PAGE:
Stakeholders urge intensified battle against drug abuse

Stakeholders attending the International Day Against Drug Abuse and Illicit Trafficking commemorations in Bulawayo, Friday, said there was a need for the introduction of drug rehabilitation centres, an initiative largely viewed as a major move in the fight against the rising scourge.

This comes at a time the advent of Covid-19, saw a sharp rise in the abuse of various drugs such as Methamphetamine, a highly addictive stimulant commonly known in the country as “crystal meth” or “ mutoriro”, which affects the nervous system and generally leaves addicts in a state of stupor.

In April, the government launched a Zimbabwe National Drug Masterplan which identifies alcohol and drug abuse as one of the top causes of mental health problems in all of the country’s 10 provinces.

Speaking to CITE a recovering drug addict called on the government to avail rehabilitation centres.

“I started using drugs when I was at the age of 13, I got into drugs when I was trying to get over some stuff.  Was abused when I was young and the matter was never dealt with, there was no counselling. As I grew older due to peer pressure I was told that if you take drugs the problems will disappear, you will simply forget,” she said.

“I have been off and on this. The major problem is that we do not have a facility here in Bulawayo where you can go for rehabilitation. They refer us to Engutsheni but we do not have mental health issues, we will not seek rehabilitation services at Engutsheni and there is also stigma associated with a mental institute, so all we need is a rehab centre,” she said.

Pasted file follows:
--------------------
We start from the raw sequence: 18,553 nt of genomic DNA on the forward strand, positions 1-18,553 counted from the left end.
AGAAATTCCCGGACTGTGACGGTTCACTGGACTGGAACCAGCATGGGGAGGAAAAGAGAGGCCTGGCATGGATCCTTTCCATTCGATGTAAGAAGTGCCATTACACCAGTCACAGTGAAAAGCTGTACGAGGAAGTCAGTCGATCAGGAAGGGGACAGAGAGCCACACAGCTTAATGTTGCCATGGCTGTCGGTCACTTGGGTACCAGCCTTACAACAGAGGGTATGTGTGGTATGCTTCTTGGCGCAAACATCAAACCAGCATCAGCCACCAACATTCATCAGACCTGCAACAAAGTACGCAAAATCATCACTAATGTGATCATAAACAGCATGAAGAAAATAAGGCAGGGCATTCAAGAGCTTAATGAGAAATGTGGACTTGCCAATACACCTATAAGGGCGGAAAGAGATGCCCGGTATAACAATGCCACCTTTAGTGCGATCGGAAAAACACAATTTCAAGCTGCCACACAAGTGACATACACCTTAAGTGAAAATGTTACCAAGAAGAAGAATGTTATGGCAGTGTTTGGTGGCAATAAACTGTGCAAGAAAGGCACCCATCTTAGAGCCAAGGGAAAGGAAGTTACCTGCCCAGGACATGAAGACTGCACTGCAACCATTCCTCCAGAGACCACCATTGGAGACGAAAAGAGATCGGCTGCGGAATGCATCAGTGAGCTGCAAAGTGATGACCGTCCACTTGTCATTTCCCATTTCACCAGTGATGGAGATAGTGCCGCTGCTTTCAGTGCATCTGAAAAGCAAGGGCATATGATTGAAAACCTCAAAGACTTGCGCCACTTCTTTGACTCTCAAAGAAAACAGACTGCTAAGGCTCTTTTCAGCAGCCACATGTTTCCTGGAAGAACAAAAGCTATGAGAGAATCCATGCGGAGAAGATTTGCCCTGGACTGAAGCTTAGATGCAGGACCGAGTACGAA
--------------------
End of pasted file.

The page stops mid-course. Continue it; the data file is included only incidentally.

Speaking to CITE of the sidelines of the event, National Aids Council (NAC) provincial manager Sinatra Nyathi also admitted that there was need for rehabilitation centres to cater for drug abusers.

“We do not have rehabilitation centres, so we have a situation where we are saying everybody with drug and substance abuse challenges are sent to Engutsheni hospital, that’s not proper because their conditions are totally different.

“As a result, we are advocating for partners and resources to make sure we have rehabilitation centres specifically meant for those with drug challenges so that they have the services at an affordable price,” Nyathi said.

“We are saying it’s not about building a new structure, we can also have a situation where someone can offer their homes for reasonable rentals and use that for rehabilitation services. So now is the time to think about where and how we can start. We can also have virtual platforms where we can start discussions in as far as rehabilitation is concerned,” she explained.

Bulawayo Provincial Medical Director Dr Maphios Siamuchembu said there was need to eliminate corruption in the fight against drug abusers.

“The law enforcement agents need to investigate where the drugs are coming from and the perpetrators are arrested and the judiciary should also impose heavy penalties on these people once they are found.

“Corruption and payment of bribes to enforcement agents is one thing we need to fight, because as long as there is corruption, these people may not be arrested. It’s a complex problem that needs various individual organisations to work together,” Siamuchembu said.

He, however, indicated that there was need for all stakeholders to put their heads together in the fight against the scourge.

“The scourge of drug abuse, needs collective efforts with various civic organisations, the government, the youths and all different aspects of life,” he said

The commemorations ran under the theme, ‘drug use in Zimbabwe, a search for a sustainable policy.’

The World Health Organisation (WHO) has identified Zimbabwe as having the highest number of 15 to 19-year-olds in Africa who engage in heavy “episodic drinking”, at 70.7 percent among males and 55.5 percent among females.

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